Do you ever get star-struck being surrounded by world leaders and historical monuments?

It’s crazy because you start to take for granted just how cool it is to be surrounded by all of these places with historical and global significance. I have to take a step back and realize, “Wow. I work in the Pentagon. The head of the U.S. military for the past 70 years. Decisions are made here that affect the lives of people all over the world.” You kind of forget that history is happening all around you. Sometimes I enjoy going out of my way to see the Washington Monument or the White House to remind myself just how lucky I am to live here. When friends and family come, I take advantage of the opportunity to explore and be tourist-y and really appreciate my surroundings.

What does life look like outside of work?

Brunch is a way of life (especially mine) in Washington D.C., and I love checking out new spots and sipping mimosas with my friends. We also hang out and play board games or play tourist and visit museums, many of which are free. I also try to make it outside the city, so I don’t get “island fever”. My favorite places to travel are Great Falls, Shenandoah National Park, the beach in Rehoboth, Delaware, or taking the bus or train to New York City for the night. Having lived most of my life in the Southwest, I try to soak up as many East Coast adventures as I can.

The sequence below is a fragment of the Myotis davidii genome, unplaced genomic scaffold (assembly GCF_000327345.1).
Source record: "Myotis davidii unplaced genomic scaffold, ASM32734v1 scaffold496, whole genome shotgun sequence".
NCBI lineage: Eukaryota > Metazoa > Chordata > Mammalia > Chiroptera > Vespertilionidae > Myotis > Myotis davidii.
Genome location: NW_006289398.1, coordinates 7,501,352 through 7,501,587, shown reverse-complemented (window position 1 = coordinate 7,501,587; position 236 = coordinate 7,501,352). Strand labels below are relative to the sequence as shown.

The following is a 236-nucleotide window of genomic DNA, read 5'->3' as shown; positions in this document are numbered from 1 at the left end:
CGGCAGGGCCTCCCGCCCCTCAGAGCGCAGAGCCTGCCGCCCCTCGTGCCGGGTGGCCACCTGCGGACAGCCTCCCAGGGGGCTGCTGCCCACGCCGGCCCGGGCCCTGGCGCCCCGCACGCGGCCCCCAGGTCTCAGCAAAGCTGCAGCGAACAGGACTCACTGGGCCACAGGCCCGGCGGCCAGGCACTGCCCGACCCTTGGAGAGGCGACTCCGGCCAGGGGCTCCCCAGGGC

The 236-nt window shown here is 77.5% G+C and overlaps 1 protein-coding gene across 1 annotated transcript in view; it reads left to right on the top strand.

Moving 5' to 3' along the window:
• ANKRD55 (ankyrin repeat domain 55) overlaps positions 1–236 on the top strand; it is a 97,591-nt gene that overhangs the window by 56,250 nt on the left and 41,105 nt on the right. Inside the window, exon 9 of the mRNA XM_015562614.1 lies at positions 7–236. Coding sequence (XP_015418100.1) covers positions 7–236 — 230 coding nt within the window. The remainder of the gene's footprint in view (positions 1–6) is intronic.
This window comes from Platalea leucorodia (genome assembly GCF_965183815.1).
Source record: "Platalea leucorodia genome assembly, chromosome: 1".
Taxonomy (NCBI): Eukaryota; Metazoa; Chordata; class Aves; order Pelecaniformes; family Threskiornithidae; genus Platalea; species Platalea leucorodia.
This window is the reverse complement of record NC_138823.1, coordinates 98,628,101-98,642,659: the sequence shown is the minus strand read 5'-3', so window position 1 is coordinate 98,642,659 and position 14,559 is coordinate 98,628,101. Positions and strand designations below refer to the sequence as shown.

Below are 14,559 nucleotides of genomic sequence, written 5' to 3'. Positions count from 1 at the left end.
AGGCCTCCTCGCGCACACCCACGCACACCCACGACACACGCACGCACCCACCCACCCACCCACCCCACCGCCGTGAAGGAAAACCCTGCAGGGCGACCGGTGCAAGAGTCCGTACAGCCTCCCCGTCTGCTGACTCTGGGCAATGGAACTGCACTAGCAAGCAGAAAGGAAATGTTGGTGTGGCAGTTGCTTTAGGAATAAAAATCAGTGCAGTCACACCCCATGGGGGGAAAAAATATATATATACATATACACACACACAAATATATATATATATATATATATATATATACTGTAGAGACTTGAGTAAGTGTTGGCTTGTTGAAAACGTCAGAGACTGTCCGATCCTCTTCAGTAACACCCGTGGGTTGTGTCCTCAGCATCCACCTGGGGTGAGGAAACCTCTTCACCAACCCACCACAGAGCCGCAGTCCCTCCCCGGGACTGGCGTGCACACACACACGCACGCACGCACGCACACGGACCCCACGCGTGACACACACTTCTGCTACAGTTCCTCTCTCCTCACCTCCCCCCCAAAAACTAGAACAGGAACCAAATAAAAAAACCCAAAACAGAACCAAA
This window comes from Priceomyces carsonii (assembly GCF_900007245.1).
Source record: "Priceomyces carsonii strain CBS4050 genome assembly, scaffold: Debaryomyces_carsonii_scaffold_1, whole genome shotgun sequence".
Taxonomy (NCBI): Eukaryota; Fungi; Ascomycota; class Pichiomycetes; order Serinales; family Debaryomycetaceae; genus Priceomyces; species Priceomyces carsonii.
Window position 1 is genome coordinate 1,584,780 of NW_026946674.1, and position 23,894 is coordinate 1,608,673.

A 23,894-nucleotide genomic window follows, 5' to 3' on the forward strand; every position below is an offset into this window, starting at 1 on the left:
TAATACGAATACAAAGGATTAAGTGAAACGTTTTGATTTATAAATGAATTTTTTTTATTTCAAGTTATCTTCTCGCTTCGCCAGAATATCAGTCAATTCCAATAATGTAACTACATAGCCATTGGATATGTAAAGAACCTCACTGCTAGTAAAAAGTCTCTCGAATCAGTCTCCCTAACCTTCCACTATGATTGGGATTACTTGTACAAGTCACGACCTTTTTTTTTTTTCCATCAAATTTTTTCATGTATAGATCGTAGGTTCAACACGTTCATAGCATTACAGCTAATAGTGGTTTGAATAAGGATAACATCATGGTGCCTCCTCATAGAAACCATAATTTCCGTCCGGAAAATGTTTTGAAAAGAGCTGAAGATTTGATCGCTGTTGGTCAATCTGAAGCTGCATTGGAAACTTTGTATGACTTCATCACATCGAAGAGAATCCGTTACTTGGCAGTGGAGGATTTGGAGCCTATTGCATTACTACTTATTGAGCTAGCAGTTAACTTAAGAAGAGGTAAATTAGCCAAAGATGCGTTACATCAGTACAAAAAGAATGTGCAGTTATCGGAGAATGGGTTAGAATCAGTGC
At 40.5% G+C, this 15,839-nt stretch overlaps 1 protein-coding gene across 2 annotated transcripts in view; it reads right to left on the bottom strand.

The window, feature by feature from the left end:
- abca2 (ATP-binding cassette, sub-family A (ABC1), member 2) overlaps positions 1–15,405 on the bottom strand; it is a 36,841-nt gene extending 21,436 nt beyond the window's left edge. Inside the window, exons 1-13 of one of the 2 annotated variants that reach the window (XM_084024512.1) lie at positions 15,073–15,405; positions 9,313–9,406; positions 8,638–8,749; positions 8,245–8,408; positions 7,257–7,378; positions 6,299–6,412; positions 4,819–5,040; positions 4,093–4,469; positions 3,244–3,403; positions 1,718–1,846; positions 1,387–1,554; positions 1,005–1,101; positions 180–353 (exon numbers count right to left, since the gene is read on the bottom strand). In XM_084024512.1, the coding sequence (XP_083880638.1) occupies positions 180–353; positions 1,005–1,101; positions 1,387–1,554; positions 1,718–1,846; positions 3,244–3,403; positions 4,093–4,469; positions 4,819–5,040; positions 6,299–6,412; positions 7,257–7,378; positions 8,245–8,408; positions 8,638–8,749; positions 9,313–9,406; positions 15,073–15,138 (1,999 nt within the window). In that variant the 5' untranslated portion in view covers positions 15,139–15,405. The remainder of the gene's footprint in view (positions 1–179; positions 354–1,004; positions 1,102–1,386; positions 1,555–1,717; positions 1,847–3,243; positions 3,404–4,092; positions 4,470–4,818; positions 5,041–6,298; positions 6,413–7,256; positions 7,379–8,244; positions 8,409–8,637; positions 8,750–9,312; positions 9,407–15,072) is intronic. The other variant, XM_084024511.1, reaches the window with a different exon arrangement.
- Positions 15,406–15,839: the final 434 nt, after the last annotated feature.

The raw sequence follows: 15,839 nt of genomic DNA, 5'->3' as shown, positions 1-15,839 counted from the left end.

What is the best piece of advice you’ve ever received?

When I was an intern at the State Department, one of the senior foreign service officers sat down with me and told me about her early career experiences, which was fascinating. What really struck me though, was that she reminded me it’s not the big projects I need to be concerned about, not the policies. She reminded me to take my time and learn how things work. Get to know people. Listen to them. Figure out not only how to implement policy but also how it will affect the people around me. Take advantage of opportunities to get involved in different departments and issues because you never know how that will influence you or impact you in the future. Just because you don’t love what you’re doing right now, take advantage of the experience and learn throughout your life and career because it will benefit you later on.

Where do you see yourself in one year? five years? ten? What changes? What stays the same?

In a year, I’ll probably still be working in the Pentagon with (hopefully) a new path opening up for a foreign service opportunity. In five years, I see myself as a foreign service officer, in an Embassy, probably in a lower-level position….processing visas or something, but still looking toward the future and gaining knowledge and experience for the bigger issues I’m really passionate about. In ten years, I hope to be an influential foreign service officer with a direct impact on policy, so I can be a voice for those countries I’d be serving.

You're a self-proclaimed tea convert...what happened?

I was introduced to tea in Japan where I fell in love with green tea. I used to be a major coffee person, but it always left me feeling miserable – shaking, tired. Now I stock up with tea at work – lots of different varieties, so I can drink it all day long. I love coming home after work, making a cup of Charles Grey, Manhattan Black, or Green Gold as a little pick-me-up before I head to the gym or out to dinner. Often, I’ll relax with a cup of tea when I make breakfast on the weekend, too. I find I get all the positive caffeine benefits I craved from coffee without the negative side effects.

Well, then: What’s your favorite tea & snack to pair with it?

Of course, the Charles Grey – particularly the London Fog preparation with some orange slices. Honestly, the first time I tried the London Fog, I was blown away.

Know a tea lover who's shaking things up and living the Teaspressa lifestyle? Send us their info and leave some love for Tommy below!